Charity Service/Product Model Canvas – iteration 2

Charity Service Model Canvas – iteration 2

Users at the centre.

Understanding needs and problems on one side and outcomes on the other.

Acquisition and Solutions intersect the Users to show that equal consideration needs to be given to getting people using the product as building it.

Below the line of user interaction is Costs, Partners, Resources and Funding.

Doesn’t have Activities like iteration 1 did. Should it?

Weeknotes #278

Photo of the week:

Season’s greetings, by Banksy, ironically displayed within a shop.

On this week’s Done list:

Connecting concepts in systems

I’ve been working a lot this week on how different systems ‘conceptualise’ things and how those concepts move between systems with very different data structures as the data moves between them. The same ‘concept’ is defined in different ways and needs translation and common language between the systems. What constitutes the identity of a user in one system isn’t the same as in another, but it’s easy to miss the impact of the differences if you don’t dig into them.

Irregular Ideas

Sent out the thirteenth, fourteenth and fifteenth irregular ideas. I feel like my writing is getting a bit better with the constraints of talking about a specific idea, only having a few paragraphs to do so, and putting it in an email so I can’t change it later. It’s different to writing a blog post where I’m more likely to throw in lots of loosely connected things.

Future Skills

I worked on the first email for the Future Skills guided learning to try get the template right which will hopefully make writing the other nineteen emails quicker. I need to give it lots more time and get the emails written and set up so I can start marketing it. Of all my side-projects it feels like the one that has the most potential for actually meeting a need rather than just being of interest to me. I think it might still not be practical enough but until I get some people using it and get some feedback it’s all guesswork.

Systems-shifting product management

I set up a project page on my website and started to try to define systems-shifting product management, including the idea that product managers develop by learning how to increase their leverage rather than gaining influence and authority within the organisational hierarchy.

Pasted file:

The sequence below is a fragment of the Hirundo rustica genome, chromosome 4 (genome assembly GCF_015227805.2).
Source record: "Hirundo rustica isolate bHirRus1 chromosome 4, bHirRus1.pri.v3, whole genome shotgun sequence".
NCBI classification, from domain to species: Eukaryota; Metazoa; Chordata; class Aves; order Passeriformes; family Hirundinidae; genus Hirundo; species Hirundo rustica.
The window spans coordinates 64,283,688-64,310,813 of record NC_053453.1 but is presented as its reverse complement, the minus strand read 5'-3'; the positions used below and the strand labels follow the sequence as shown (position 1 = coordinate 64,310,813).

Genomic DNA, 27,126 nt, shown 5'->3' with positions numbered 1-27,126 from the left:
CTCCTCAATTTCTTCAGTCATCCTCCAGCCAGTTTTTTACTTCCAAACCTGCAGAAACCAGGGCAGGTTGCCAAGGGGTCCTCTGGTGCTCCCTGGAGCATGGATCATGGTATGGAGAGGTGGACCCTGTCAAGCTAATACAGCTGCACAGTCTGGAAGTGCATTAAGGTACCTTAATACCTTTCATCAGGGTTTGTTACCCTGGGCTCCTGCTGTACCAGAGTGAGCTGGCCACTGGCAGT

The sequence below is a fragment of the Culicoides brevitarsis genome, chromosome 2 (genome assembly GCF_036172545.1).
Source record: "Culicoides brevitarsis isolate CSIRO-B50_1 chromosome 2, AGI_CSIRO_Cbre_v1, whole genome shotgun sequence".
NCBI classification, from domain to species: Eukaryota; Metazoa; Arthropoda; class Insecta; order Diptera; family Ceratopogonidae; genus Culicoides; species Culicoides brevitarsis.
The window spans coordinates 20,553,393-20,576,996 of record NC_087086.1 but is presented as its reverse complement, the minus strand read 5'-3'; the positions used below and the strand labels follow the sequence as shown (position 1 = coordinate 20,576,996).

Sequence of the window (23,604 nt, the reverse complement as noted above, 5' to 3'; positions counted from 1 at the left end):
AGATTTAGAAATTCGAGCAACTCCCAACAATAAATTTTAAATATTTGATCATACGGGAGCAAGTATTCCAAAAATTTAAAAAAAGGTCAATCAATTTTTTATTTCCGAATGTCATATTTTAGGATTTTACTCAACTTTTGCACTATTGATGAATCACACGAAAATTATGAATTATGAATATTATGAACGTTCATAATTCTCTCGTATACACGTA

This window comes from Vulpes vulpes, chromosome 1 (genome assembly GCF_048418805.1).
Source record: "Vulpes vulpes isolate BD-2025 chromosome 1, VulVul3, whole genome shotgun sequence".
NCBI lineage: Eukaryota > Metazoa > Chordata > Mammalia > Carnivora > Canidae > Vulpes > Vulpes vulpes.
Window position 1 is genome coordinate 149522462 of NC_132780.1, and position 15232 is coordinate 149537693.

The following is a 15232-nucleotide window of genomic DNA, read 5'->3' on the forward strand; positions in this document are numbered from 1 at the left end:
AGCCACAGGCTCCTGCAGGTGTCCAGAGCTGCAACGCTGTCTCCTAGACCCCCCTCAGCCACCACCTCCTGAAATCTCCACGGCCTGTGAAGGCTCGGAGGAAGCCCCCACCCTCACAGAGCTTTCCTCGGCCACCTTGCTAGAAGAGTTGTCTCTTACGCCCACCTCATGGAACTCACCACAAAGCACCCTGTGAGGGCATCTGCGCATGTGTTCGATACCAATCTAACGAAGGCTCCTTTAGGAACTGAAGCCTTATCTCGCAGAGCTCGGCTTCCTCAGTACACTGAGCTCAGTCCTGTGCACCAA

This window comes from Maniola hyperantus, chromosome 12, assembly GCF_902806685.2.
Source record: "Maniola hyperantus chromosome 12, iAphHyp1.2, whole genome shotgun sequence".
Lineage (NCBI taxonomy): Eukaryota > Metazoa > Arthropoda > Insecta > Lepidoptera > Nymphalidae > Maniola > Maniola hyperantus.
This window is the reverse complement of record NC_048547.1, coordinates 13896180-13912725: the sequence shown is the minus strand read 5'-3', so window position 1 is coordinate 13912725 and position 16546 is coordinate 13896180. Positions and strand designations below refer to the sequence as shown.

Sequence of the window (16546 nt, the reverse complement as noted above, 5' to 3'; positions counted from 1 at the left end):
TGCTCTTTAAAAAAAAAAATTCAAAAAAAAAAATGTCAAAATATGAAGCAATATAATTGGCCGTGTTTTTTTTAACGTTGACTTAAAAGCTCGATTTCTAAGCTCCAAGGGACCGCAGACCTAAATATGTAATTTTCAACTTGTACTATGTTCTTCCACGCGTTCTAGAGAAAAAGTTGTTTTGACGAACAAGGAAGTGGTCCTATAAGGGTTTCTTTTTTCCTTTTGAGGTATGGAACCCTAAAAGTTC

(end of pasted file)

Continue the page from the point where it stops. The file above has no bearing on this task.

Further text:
Stuff I read and listened to this week:

Public service product management

I listened to Tom Loosemore on ‘the product experience’ podcast talking about product management in the UK government. He talks about how part of product management is creating that space in organisations to do product management, that understanding user needs is do much harder then we think, especially in environments with messy and uncertain human behaviours and that joining up teams, channels, and solutions is essential for achieving the real outcomes for people.

Using maps

Simon Wilson, also on ‘the product experience’, talked about using mapping to know where we are and where we’re going. Mapping, and working in visual ways, are useful for bringing the users of a service forward into people’s thoughts. Maps help us understand the shape and scope of a problem, who it affects, how it affects the organisation. They show us a narrative and help us understand movement.

Decentralise decision-making

I read Jason Yip’s post about using doctrine to allow safe decentralised decision-making by establishing consistent decision logic. He writes/quotes, “Strategy doesn’t give employees enough guidance to know how to take action, and plans are too rigid to adapt to changing circumstances. In rapidly changing environments, you need doctrine to get closer to the ground. Doctrine creates the common framework of understanding inside of which individuals can make rapid decisions that are right for their circumstances… If strategy defines objectives, and plans prescribe behavior, then doctrine guides decisions.” Jason proposes an Agile doctrine:

  1. Reduce the distance between problems and problem-solvers
  2. Validate every step
  3. Take smaller steps
  4. Clean up as you go